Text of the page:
United States v. Wells

Citation879 F.3d 900
Decision Date19 December 2017
Docket NumberNos. 14-30146,15-30036,s. 14-30146
Parties UNITED STATES of America, Plaintiff–Appellee, v. James Michael WELLS, Defendant–Appellant.
CourtUnited States Courts of Appeals. United States Court of Appeals (9th Circuit)

Davina T. Chen (argued), Glendale, California, for DefendantAppellant.

Elizabeth D. Collery (argued), United States Department of Justice, Washington, D.C.; E. Bryan Wilson, Assistant United States Attorney; Bryan Schroder, United States Attorney; United States Attorney’s Office, Anchorage, Alaska; for PlaintiffAppellee.

Before: A. Wallace Tashima and Jacqueline H. Nguyen, Circuit Judges, and Donald E. Walter,** District Judge.


The Opinion filed on December 19, 2017, is amended as follows: on slip opinion page 66, lines 12–22, replace the following text:

"The defendant’s right to present evidence which may exonerate him, however, is not absolute and may have to ‘bow to accommodate other legitimate interests in the criminal trial process.’ " Id. (quoting Chambers v. Mississippi , 410 U.S. 284, 295 (1973) ). This type of evidence is not admissible "if it simply affords a possible ground of suspicion against such person; rather, it must be coupled with substantial evidence tending to directly connect that person with the actual commission of the offense ." Perry v. Rushen , 713 F.2d 1447, 1449 (9th Cir. 1983) (internal quotation marks omitted) (emphasis added).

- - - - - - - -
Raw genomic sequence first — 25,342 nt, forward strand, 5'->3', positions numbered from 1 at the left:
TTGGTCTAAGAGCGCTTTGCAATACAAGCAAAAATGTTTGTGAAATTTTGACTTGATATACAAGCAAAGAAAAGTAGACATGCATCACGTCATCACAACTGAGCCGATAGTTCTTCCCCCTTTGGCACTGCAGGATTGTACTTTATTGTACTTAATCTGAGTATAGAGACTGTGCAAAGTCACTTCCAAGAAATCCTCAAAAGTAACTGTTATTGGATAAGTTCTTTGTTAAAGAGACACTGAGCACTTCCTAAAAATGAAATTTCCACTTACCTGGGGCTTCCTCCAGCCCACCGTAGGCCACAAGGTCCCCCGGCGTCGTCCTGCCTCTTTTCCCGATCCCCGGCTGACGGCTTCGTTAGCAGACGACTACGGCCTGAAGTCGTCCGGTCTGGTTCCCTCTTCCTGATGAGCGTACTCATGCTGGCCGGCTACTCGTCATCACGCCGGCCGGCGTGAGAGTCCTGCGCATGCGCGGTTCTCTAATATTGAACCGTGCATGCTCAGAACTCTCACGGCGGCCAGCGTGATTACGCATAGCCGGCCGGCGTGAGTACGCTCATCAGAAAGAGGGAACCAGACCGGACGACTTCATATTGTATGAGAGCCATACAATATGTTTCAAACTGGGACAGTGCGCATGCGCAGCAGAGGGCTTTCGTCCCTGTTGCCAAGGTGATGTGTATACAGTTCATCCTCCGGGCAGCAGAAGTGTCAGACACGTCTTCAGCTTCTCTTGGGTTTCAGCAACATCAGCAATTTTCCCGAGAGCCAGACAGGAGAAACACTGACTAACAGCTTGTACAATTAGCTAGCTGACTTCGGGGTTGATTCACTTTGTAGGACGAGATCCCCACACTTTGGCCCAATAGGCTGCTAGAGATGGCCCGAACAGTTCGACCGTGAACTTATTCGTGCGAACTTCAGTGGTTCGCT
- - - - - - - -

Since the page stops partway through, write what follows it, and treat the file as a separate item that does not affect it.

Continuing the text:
with the following text:

The admission of third-party culpability evidence is governed by "[f]undamental standards of relevancy, subject to the discretion of the court to exclude cumulative evidence and to insure orderly presentation of a case." United States v. Armstrong , 621 F.2d 951, 953 (9th Cir. 1980). Wells’ proffered testimony, however, was not even minimally relevant.

Concurrence by Judge Nguyen ;

Partial Concurrence and Partial Dissent by Judge Tashima

DefendantAppellant James Michael Wells ("Wells") appeals from his jury trial convictions for two counts of First Degree Murder, in violation of 18 U.S.C. § 1111(a), (b) ; two counts of Murder of a Federal Employee, in violation of 18 U.S.C. §§ 1114, 1111 ; and two counts of Use of a Firearm in Relation to a Crime of Violence Resulting in Death, in violation of 18 U.S.C. § 924 (c), (j). Wells was sentenced to four consecutive, and two concurrent, terms of life imprisonment, and ordered to pay restitution, in the total amount of $1,483,475.00, to the victims’ estates. Wells challenges his convictions and restitution order. We have jurisdiction over this appeal pursuant to 28 U.S.C. § 1291.

As Justice Louis D. Brandeis warned many years ago: "The greatest dangers to liberty lurk in insidious encroachment by men of zeal, well-meaning but without understanding." Olmstead v. United States , 277 U.S. 438, 479, 48 S.Ct. 564, 72 L.Ed. 944 (1928) (Brandeis, J., dissenting). After all, United States prosecutors are bound to appear in the name of Justice. We are of the opinion that the Government overstepped its bounds early in the pretrial process and continued to overreach during trial. The Government’s actions, unchecked by the district court at critical points, so tipped the scales of justice as to render Wells’ trial fundamentally unfair. Therefore, we reverse and remand for a new trial.